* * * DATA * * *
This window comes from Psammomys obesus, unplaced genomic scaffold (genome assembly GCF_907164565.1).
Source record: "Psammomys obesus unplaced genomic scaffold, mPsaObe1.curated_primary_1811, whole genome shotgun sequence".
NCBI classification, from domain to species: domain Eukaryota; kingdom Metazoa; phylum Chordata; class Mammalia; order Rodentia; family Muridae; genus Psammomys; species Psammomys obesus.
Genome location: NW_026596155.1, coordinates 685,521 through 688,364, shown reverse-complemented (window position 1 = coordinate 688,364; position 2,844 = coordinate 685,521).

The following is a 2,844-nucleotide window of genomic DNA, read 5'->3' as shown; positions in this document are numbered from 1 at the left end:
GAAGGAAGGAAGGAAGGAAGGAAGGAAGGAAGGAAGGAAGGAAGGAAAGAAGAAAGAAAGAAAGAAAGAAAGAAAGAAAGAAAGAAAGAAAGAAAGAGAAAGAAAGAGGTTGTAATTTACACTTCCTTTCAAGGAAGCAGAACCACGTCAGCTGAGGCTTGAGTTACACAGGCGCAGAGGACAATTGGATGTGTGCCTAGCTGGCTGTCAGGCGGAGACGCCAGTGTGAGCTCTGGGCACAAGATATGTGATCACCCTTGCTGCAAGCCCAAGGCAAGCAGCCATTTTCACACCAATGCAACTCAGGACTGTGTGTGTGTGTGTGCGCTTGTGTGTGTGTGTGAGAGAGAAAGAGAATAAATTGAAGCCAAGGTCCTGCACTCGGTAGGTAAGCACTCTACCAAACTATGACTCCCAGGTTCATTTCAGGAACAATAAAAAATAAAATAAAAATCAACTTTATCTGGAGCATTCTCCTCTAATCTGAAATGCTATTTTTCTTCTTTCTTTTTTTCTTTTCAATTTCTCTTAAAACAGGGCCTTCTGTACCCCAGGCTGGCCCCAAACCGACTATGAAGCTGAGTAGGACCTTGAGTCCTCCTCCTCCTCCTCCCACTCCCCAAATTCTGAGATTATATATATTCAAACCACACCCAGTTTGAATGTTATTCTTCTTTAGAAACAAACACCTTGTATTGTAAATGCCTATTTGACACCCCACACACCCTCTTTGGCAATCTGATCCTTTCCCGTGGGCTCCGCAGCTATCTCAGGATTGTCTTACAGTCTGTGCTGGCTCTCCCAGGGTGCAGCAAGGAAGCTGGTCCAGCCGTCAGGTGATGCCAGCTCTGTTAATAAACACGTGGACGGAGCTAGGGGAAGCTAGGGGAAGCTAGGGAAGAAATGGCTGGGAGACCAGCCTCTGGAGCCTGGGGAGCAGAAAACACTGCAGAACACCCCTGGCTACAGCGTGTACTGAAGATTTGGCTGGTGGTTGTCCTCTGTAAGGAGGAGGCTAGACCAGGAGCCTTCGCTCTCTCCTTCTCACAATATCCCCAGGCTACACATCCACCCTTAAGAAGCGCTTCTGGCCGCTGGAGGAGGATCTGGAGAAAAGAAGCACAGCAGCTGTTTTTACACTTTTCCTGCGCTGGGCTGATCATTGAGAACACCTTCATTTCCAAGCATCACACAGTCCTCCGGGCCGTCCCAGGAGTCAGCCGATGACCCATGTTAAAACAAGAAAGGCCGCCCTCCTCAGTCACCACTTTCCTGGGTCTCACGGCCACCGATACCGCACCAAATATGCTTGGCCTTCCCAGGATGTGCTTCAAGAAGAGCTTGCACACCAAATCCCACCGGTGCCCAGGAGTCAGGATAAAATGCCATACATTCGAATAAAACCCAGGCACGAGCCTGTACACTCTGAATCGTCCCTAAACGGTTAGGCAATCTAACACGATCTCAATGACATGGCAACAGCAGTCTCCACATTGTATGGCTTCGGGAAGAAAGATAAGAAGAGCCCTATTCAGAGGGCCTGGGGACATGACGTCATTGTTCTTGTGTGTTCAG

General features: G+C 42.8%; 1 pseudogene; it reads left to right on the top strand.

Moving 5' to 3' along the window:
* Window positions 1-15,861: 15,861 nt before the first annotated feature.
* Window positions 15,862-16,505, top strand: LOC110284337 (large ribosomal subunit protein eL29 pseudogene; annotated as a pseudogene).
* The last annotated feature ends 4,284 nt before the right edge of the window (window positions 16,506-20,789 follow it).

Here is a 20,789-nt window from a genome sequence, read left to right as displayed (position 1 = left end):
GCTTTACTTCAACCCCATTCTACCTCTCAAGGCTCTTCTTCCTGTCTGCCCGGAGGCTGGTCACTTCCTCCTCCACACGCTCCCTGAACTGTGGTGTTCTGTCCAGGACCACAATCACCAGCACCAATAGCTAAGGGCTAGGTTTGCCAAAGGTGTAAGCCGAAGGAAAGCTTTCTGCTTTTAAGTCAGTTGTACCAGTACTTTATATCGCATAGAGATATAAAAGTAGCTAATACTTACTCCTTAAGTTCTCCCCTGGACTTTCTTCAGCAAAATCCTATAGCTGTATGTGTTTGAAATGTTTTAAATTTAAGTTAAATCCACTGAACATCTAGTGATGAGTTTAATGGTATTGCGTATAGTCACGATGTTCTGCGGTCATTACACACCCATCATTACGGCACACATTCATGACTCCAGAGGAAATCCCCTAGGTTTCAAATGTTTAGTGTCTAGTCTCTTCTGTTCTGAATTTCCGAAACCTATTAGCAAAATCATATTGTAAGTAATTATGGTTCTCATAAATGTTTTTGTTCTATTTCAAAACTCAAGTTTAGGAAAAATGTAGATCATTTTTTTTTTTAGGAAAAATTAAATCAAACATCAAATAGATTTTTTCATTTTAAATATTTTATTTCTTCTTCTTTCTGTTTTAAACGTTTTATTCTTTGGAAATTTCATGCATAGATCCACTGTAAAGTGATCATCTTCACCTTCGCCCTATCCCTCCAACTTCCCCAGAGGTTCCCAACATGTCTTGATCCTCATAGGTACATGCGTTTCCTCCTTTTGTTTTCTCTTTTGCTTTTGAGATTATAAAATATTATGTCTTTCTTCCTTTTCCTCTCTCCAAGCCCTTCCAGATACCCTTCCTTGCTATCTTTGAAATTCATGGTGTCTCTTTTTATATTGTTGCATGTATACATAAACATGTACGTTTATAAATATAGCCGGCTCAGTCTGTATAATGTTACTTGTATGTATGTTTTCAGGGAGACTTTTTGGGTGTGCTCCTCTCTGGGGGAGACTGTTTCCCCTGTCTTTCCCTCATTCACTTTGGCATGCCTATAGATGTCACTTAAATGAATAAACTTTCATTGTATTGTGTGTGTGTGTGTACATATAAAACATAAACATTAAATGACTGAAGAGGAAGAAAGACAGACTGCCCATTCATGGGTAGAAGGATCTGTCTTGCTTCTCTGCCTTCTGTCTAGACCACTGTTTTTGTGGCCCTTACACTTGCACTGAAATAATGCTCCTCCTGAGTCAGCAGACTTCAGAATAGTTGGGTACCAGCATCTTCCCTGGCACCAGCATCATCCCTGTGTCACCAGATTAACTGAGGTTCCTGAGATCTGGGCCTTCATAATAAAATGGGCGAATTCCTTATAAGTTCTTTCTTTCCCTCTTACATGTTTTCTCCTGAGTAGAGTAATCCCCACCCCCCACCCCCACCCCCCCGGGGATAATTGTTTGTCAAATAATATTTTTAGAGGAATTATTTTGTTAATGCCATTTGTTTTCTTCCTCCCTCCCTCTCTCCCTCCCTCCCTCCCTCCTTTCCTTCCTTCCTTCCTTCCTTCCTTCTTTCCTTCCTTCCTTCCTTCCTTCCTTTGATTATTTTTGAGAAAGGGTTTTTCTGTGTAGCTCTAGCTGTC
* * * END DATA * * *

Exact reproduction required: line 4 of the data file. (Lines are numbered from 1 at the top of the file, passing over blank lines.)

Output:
Genome location: NW_026596155.1, coordinates 685,521 through 688,364, shown reverse-complemented (window position 1 = coordinate 688,364; position 2,844 = coordinate 685,521).